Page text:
But the bigger concern about walking on the roof has to do with your safety.  RV roofs can be quite a distance from the ground, and they don’t have guardrails.  When they’re wet, they can be EXTREMELY SLIPPERY.  A fall from your RV’s roof can lead to serious injury.  If you do decide to climb up on your RV’s roof, make sure you can do it safely, wear appropriate (grippy) footwear, have an assistant to be your spotter and hand you up supplies, and observe any warnings or safety labels on the roof or in your owner’s manual.  If any of that is difficult or impossible, it’s best to perform your cleaning, inspection, and maintenance from the side of your RV, using a ground-based ladder, otherwise take it to your RV service center.

Maintaining Your RV Roof

Winnebago’s Christoffersen told me “The more care you give something the longer you can prolong its life.”  Besides offering me a metaphor for life in general, it was clear he was a big proponent of roof maintenance.  “Most failures are due to neglect,” he concluded.

As it’s mostly cleaning and inspection, RV roof maintenance isn’t difficult, but it’s easy to put it off.  Don’t.  It’s best to wash and inspect your RV’s roof every few months.  But at a bare minimum, I’d recommend twice a year.  If you live or RV in areas with high humidity that can contribute to mold growth, or if you park your RV under trees that can drop leaves and sap, you’ll want to wash and inspect the roof more frequently.

Step One: Clearing Your Roof for Initial Inspection

The first step in your maintenance routine is to clear your roof of accumulated debris, dirt, and leaves.  You can use a broom for this, but I like to use a lightweight battery powered leaf blower.  (If you don’t have one, this is your excuse to go buy a battery powered leaf blower!)  Once the roof is clear of debris, perform a quick inspection of your caulks and sealants, and look for any obvious flaws in the roof.  You’ll look at this more closely when you wash it, but since washing involves putting water on your roof, you don’t want to make any obvious problems worse.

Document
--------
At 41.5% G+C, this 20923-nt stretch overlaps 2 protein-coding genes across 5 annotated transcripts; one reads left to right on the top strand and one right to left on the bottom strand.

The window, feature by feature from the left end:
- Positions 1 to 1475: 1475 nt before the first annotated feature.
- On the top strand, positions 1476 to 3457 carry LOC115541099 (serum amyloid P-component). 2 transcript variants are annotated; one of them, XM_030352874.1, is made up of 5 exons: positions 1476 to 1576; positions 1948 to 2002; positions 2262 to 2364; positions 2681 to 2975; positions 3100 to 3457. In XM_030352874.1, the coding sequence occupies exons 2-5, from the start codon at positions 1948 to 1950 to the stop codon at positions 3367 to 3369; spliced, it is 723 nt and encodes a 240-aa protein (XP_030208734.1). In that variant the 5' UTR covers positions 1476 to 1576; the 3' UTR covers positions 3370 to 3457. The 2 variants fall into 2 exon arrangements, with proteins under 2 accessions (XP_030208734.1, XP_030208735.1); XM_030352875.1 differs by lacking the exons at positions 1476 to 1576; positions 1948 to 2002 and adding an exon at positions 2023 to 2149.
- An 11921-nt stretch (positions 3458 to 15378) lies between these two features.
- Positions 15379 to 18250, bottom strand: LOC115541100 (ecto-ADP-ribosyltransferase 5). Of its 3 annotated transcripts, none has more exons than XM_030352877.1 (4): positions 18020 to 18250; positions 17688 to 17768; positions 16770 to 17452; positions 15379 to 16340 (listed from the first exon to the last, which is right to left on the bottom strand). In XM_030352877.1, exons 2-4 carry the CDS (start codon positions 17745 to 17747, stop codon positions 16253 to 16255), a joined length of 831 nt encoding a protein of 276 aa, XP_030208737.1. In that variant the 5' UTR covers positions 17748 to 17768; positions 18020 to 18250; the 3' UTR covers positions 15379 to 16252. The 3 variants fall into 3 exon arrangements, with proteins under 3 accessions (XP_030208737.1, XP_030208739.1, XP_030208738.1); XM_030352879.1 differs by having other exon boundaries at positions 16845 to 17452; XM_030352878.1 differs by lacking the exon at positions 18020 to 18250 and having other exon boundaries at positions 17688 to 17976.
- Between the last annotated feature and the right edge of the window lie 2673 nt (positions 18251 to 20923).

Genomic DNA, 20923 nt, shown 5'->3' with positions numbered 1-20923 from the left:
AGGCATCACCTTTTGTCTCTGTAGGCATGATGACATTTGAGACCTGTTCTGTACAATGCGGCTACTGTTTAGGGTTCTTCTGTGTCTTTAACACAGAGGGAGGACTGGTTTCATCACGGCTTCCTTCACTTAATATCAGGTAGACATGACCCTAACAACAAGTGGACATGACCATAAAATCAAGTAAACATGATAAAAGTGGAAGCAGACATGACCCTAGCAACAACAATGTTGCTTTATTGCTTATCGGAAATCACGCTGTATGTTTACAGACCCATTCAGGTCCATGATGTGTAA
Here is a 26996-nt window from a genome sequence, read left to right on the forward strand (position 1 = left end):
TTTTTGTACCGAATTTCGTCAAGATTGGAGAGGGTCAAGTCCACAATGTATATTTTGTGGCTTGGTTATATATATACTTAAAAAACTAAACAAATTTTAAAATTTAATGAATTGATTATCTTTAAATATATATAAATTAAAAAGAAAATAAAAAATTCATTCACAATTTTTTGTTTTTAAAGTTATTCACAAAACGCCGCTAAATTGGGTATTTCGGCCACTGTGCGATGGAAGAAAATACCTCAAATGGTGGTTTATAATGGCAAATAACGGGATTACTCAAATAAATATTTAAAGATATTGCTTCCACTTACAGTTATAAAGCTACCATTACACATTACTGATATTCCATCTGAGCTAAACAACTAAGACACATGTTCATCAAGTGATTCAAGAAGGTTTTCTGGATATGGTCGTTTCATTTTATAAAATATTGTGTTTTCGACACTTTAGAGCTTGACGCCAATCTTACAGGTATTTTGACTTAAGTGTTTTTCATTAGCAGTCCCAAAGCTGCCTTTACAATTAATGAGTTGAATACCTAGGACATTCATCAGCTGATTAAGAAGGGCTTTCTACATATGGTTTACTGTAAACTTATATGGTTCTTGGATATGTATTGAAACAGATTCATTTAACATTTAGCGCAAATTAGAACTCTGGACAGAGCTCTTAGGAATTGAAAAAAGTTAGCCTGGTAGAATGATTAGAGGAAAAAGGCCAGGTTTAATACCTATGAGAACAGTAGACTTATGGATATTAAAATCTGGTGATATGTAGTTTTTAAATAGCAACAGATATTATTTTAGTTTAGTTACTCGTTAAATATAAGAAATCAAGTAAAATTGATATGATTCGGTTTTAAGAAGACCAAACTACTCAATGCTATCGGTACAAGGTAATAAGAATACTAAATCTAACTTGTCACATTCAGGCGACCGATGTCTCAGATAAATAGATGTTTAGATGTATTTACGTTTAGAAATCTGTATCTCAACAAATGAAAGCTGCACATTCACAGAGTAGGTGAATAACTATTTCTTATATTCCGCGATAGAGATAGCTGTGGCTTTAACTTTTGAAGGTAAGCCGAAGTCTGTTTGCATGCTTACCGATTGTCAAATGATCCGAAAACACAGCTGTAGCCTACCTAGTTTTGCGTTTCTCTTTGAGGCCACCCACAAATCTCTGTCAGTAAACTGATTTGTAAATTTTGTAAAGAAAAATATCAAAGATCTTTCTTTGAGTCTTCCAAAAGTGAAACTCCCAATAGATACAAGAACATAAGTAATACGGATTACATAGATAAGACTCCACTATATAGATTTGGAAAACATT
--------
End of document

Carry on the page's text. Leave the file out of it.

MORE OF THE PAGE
Step Two: Washing Your Roof for Secondary Inspection

Assuming your initial clearing and inspection goes well, proceed to washing your roof.  There are many products available for this job.  Just make sure to choose one that is compatible with the type of roof that you have.  Washing your roof doesn’t require any special cleaners though; you can always use a mild detergent like Murphy’s Oil Soap and water.

Wash a small section of the roof at a time, perhaps a square yard, using a long handled sponge-mop.  Don’t forget your slide-outs (if you have them).  You’ll want to pay better attention this time to the sealants, looking for any cracks or separation.  Be sure to check around all your roof penetrations (vent pipes, antennae, etc.).  Also look for rips and tears (membrane roofs), hairline cracks or oxidation (fiberglass roofs), or dents or chipped paint (metal roofs).  As you rinse each section off, mind the runoff.  It can be quite dirty, and you don’t want it drying on the side of your RV and streaking it.  Make sure to rinse it all the way off.